Social exclusion can be observed from both an individual as a collective perspective. From the first perspective, it entails the individual’s lack of access or capacity to the multitude of social opportunities brought about by being included into mainstream society. From the collective perspective, social exclusion breaks the larger social bond that holds society together. Or as Sen (2000) puts it:
“In general, social cohesion faces many difficult problems in a society that is firmly divided between a majority of people with comfortable jobs and a minority—a large minority—of unemployed, wretched, and aggrieved human beings.”
Social exclusion is a relational
Social exclusion has two parties as it involves both the excluder as the excluded. The excluded should be guided into a better integration with mainstream society, whereas external factors, such as monopolisation of jobs, restrictive access to certain sectors should be taken on as well. Different initiatives throughout Europe focus on one or both of these approaches.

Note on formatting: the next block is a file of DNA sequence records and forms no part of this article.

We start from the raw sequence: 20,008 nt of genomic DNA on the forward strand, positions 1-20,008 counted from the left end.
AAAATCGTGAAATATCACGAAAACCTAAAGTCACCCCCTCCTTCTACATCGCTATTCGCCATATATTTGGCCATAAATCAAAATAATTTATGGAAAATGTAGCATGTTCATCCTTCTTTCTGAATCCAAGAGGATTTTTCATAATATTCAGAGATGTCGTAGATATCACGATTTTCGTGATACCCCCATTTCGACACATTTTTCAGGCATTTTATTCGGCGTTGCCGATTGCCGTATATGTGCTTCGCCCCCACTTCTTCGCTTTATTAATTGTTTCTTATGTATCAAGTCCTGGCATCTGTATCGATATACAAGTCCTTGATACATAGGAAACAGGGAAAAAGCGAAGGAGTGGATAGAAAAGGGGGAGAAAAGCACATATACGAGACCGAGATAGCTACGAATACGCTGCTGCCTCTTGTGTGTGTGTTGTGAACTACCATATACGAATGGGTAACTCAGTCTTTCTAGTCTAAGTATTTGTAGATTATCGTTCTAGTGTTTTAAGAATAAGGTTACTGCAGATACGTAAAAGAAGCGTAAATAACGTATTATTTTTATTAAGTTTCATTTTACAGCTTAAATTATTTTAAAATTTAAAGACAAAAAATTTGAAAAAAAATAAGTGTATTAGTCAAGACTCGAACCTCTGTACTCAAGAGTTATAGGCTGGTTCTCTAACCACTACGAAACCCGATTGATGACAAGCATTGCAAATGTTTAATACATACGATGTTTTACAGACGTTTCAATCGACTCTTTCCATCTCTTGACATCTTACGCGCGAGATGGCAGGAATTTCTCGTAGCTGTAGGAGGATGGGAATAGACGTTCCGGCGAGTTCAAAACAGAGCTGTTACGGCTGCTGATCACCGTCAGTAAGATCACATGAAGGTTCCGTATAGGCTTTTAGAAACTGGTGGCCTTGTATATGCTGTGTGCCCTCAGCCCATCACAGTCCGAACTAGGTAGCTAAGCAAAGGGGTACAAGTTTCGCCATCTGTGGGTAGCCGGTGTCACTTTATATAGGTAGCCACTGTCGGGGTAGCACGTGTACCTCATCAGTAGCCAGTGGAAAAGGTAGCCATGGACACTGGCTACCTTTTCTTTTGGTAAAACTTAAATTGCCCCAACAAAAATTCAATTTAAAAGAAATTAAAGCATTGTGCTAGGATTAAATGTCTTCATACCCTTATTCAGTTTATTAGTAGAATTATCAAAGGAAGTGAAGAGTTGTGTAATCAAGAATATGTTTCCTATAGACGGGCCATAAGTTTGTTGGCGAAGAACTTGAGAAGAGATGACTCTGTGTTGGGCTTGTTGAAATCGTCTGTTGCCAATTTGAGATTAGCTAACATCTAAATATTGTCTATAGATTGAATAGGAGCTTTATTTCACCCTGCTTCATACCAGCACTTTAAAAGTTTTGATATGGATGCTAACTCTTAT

The INCLUSO project, focused on the point of view of the excluded, aiming to give these individuals better access to services that can be beneficial to them as well as giving them more capacity to help them make the most out of our modern information society.
References for further reading
- H. Silver, “Social Exclusion and Social Solidarity: Three Paradigms,” Int. Labour Review, vol. 133, 1994, pp. 531-78. (PDF)
- H. Silver, “Social Exclusion: Comparative Analysis of Europe and Middle East Youth,” Dec. 2007. (PDF)
- J. Hills, J.L. Grand, and D. Piachaud, "Understanding Social Exclusion", OUP Oxford, 2002. (Amazon)
- H. Frazer and E. Marlier, "Tackling child poverty and promoting the social inclusion of children in the EU", Social Inclusion Policy and Practice, CEPS/INSTEAD, 2007. (PDF)
- A. Sen, "Social Exclusion: Concept, Application, And Scrutiny", Manila: Asian Development Bank, 2000. (PDF)